The YaSM Blog
I may be a bit late to the party but I finally got round to reading "The Phoenix Project" , the novel that is often said to be a must read for anyone who looks for a first solid introduction to DevOps.
I suppose I don't qualify as a seasoned DevOps expert quite yet, but that was not the point.
After reading so many blog posts and comments about the topic, some of them praising DevOps as a panacea for almost everything, I felt it was time to get to the bottom of it and learn more from a trusted first-hand source.
The most important question I had was about how DevOps relates to YaSM: How much of YaSM does it replace (and, for that matter, of other service management guidelines like ITIL®) or rather, is it an approach that complements the YaSM framework? And is there a need to adapt YaSM to the new DevOps world?
Before I try to answer those questions, I'd like to confirm that, in my view, The Phoenix Project is definitely worth a read. Because it's written in the form of a novel it was even fun to read - something that cannot be said of many management textbooks.
All in all, the book does a good job of explaining the thinking behind DevOps.
The concepts described all seem to make sense, and there is no reason to doubt that many IT organizations can benefit from adopting this approach. After all, IT is increasingly at the heart of any business, and if businesses are to move fast, IT needs to move with the same speed.
The spread of DevOps should also be helped by the availability of technologies that support this approach, such as virtualization and containerization, and against this background we can assume there will be ever more organizations adopting DevOps techniques.
DevOps is thus likely to stay with us - but how does it compare with service management guidelines such as ITIL and YaSM?
A lot has been written about this topic recently, and one can find every kind of answer.
I suppose we can safely dismiss the first view. ITIL has a history of some 20 or 30 years and provided valuable advice to countless organizations, and it is not very likely that all this advice has become worthless overnight.
How about the argument that DevOps is nothing new but only repackaged advice?
The authors of The Phoenix Project state, for example, that "DevOps is the logical continuation of the Agile journey", so it's true that DevOps builds on some other good ideas - but that is not exactly an argument against it.
So in fact for most IT organizations it will be appropriate to look into both DevOps and service management best practice - which to me became pretty obvious once I understood what DevOps is about:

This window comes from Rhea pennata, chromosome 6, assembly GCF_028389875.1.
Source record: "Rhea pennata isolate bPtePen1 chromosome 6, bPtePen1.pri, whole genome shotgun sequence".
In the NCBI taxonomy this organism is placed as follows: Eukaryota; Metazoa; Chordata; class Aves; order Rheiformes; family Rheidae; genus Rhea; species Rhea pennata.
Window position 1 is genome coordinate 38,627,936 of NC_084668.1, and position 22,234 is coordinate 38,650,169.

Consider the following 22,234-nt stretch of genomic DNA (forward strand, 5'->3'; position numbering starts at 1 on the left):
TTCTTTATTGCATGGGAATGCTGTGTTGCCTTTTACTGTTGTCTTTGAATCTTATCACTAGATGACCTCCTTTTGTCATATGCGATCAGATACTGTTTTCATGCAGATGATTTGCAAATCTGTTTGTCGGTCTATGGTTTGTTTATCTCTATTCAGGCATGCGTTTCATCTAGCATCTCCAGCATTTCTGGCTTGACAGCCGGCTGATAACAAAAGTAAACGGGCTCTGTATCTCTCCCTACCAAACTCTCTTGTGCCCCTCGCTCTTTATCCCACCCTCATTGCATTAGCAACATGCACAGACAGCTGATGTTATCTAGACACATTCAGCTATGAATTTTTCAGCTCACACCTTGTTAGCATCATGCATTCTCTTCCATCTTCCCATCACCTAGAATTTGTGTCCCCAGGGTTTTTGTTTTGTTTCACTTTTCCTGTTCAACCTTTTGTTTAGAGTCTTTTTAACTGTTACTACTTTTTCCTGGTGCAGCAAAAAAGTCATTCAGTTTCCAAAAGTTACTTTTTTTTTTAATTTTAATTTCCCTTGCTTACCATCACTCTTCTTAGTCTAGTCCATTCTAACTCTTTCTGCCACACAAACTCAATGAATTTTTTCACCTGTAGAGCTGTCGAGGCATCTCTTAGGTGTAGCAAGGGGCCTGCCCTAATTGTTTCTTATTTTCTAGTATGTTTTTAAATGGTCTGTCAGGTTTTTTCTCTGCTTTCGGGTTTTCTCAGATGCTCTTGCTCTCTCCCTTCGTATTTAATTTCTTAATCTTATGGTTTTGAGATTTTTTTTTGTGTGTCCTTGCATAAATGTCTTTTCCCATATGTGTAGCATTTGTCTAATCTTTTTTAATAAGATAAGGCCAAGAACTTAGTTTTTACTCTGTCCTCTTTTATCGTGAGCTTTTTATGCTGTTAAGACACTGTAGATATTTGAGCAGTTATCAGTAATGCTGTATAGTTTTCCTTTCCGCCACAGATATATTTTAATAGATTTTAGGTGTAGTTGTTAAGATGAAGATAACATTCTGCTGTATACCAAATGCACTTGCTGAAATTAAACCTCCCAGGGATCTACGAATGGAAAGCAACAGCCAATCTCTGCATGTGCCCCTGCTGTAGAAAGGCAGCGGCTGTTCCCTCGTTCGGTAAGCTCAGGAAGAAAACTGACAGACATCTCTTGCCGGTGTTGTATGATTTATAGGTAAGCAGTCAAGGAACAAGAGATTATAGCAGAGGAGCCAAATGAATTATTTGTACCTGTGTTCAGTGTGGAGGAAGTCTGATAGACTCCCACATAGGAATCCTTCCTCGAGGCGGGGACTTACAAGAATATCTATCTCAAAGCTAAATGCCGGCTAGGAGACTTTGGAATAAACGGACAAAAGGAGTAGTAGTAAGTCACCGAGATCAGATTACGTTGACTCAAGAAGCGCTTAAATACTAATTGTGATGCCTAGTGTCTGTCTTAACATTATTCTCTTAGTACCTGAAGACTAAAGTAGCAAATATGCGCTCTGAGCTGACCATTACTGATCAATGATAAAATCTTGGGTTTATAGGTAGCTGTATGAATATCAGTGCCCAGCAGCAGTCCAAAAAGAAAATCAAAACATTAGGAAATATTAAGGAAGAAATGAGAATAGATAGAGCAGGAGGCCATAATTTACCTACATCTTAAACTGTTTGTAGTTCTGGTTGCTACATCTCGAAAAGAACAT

The main focus in DevOps is on improving the cooperation between the business, development, QA and IT operations. Although DevOps is not a well-defined framework but an "approach", we can say that it describes techniques and processes that enable faster, more reliable deployment of software, in line with the fast-changing needs of the business.
This clearly touches some of the areas that are covered in the service management frameworks, especially release, change and configuration management. Some new "DevOps thinking" - and possibly automation - needs to be applied to these particular processes.
But the scope of YaSM, ITIL and other service management frameworks is much wider: They explain what it takes to manage the services of an organization in a professional way.
This includes guidance for managing the service portfolio, maintaining a business relationship with the customers, managing service financials, improving the services on a continual basis, etc. DevOps does not provide this kind of advice.
I think it is thus clear that DevOps is not a replacement for YaSM - there will be a role for both in many organizations.
It is still early days but for now I would say that YaSM - as a fresh and modern framework - is in tune with the modern times.
If some new DevOps thinking needs to be applied to (parts of) the established service management guidance, then a kind of "back-to-basics" framework should be much better suited for use in combination with DevOps than, say, the full set of ITIL recommendations, which has grown quite complex over the years.
And a kind of "back-to-basics" framework, describing the time-tested principles of service management in a straightforward way, is precisely what we provide with YaSM. Don't think of DevOps and YaSM as being foes, rather think of them as part of the "dream team".
 Gene Kim, Kevin Behr, and George Spafford, 2013. - The Phoenix Project: A Novel about IT, DevOps, and Helping Your Business Win. IT Revolution Press, Portland, Oregon; USA. ISBN 978-0988262591.
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